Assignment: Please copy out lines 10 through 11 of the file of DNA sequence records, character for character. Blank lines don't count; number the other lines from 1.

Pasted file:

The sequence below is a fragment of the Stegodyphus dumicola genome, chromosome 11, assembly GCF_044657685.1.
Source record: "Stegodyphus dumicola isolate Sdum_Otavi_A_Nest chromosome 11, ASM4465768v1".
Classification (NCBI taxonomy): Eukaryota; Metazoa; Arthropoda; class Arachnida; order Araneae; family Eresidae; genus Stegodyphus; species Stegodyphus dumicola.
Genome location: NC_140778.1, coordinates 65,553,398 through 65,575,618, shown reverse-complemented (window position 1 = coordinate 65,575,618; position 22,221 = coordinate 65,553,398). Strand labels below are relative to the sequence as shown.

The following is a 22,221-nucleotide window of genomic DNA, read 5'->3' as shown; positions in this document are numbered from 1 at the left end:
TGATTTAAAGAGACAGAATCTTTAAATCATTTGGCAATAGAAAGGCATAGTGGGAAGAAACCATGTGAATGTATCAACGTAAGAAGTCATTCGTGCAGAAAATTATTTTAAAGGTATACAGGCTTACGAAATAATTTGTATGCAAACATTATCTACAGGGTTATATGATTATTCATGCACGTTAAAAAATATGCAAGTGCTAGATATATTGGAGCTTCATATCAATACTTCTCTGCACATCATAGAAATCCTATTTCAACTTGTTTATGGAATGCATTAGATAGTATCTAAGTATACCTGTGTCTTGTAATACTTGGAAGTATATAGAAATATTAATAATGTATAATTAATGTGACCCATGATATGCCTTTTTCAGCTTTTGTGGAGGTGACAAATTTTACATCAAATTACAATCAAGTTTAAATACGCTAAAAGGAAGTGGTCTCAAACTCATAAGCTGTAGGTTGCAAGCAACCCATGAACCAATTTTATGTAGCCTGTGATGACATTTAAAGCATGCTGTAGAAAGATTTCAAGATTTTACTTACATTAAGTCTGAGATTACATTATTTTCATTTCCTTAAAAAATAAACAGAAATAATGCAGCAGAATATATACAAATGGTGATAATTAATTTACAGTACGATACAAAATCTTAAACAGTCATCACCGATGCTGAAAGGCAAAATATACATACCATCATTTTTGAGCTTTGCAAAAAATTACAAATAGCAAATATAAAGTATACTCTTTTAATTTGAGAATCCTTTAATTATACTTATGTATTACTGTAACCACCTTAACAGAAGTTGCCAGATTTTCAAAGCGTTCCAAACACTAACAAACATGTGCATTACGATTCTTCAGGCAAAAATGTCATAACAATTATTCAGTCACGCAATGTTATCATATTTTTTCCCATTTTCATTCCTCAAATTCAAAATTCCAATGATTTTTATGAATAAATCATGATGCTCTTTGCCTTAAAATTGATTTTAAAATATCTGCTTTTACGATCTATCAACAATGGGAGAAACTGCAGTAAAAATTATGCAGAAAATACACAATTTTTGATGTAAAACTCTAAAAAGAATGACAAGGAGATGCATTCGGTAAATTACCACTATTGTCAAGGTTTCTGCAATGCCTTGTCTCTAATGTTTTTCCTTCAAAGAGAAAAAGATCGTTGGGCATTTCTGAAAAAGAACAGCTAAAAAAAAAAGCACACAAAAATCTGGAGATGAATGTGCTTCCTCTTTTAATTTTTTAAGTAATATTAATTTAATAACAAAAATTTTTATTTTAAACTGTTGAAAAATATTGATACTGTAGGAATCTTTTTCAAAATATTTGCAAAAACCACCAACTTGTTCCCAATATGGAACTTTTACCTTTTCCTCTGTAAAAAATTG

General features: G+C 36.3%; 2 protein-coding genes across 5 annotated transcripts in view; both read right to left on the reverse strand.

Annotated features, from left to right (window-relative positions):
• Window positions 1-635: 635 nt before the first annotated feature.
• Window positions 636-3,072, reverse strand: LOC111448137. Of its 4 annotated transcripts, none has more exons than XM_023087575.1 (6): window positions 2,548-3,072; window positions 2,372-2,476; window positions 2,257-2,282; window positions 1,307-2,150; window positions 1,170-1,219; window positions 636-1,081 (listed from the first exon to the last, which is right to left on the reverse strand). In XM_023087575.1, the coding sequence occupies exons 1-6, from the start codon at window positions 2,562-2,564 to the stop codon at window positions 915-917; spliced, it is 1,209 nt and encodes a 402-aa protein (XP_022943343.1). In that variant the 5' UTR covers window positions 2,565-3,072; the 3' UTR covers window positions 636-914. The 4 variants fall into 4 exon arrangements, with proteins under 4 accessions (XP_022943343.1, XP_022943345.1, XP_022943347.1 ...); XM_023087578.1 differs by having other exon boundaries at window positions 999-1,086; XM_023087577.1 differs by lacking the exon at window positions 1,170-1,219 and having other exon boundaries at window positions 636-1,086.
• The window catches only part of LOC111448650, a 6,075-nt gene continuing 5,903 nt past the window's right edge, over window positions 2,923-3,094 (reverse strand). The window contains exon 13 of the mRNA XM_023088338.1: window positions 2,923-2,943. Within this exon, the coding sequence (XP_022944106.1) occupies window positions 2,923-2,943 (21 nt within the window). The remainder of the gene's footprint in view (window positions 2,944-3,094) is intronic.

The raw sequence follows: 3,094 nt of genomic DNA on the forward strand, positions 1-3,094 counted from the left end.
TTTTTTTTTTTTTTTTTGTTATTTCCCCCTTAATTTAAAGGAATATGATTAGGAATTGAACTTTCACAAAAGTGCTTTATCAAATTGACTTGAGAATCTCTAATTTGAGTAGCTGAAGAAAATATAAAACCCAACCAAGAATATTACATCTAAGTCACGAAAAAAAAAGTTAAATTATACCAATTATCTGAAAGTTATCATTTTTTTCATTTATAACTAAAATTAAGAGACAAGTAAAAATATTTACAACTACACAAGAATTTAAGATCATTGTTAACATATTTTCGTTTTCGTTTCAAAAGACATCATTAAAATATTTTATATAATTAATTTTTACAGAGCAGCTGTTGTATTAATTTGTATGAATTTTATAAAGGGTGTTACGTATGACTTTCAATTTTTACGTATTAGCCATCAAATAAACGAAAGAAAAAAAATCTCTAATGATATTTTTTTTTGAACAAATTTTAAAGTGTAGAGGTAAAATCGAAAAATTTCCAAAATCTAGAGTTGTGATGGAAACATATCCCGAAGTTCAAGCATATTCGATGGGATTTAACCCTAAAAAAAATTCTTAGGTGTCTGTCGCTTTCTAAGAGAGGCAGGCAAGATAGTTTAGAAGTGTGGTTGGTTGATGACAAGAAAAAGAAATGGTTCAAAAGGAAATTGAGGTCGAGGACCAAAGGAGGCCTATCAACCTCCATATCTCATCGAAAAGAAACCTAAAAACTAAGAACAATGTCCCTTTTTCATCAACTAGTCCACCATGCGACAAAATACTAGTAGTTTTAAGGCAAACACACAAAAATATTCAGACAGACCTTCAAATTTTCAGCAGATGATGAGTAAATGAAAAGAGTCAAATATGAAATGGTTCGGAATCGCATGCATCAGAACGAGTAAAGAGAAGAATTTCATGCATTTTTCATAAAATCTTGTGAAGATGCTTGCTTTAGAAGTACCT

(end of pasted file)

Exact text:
• Window positions 636-3,072, reverse strand: LOC111448137. Of its 4 annotated transcripts, none has more exons than XM_023087575.1 (6): window positions 2,548-3,072; window positions 2,372-2,476; window positions 2,257-2,282; window positions 1,307-2,150; window positions 1,170-1,219; window positions 636-1,081 (listed from the first exon to the last, which is right to left on the reverse strand). In XM_023087575.1, the coding sequence occupies exons 1-6, from the start codon at window positions 2,562-2,564 to the stop codon at window positions 915-917; spliced, it is 1,209 nt and encodes a 402-aa protein (XP_022943343.1). In that variant the 5' UTR covers window positions 2,565-3,072; the 3' UTR covers window positions 636-914. The 4 variants fall into 4 exon arrangements, with proteins under 4 accessions (XP_022943343.1, XP_022943345.1, XP_022943347.1 ...); XM_023087578.1 differs by having other exon boundaries at window positions 999-1,086; XM_023087577.1 differs by lacking the exon at window positions 1,170-1,219 and having other exon boundaries at window positions 636-1,086.
• The window catches only part of LOC111448650, a 6,075-nt gene continuing 5,903 nt past the window's right edge, over window positions 2,923-3,094 (reverse strand). The window contains exon 13 of the mRNA XM_023088338.1: window positions 2,923-2,943. Within this exon, the coding sequence (XP_022944106.1) occupies window positions 2,923-2,943 (21 nt within the window). The remainder of the gene's footprint in view (window positions 2,944-3,094) is intronic.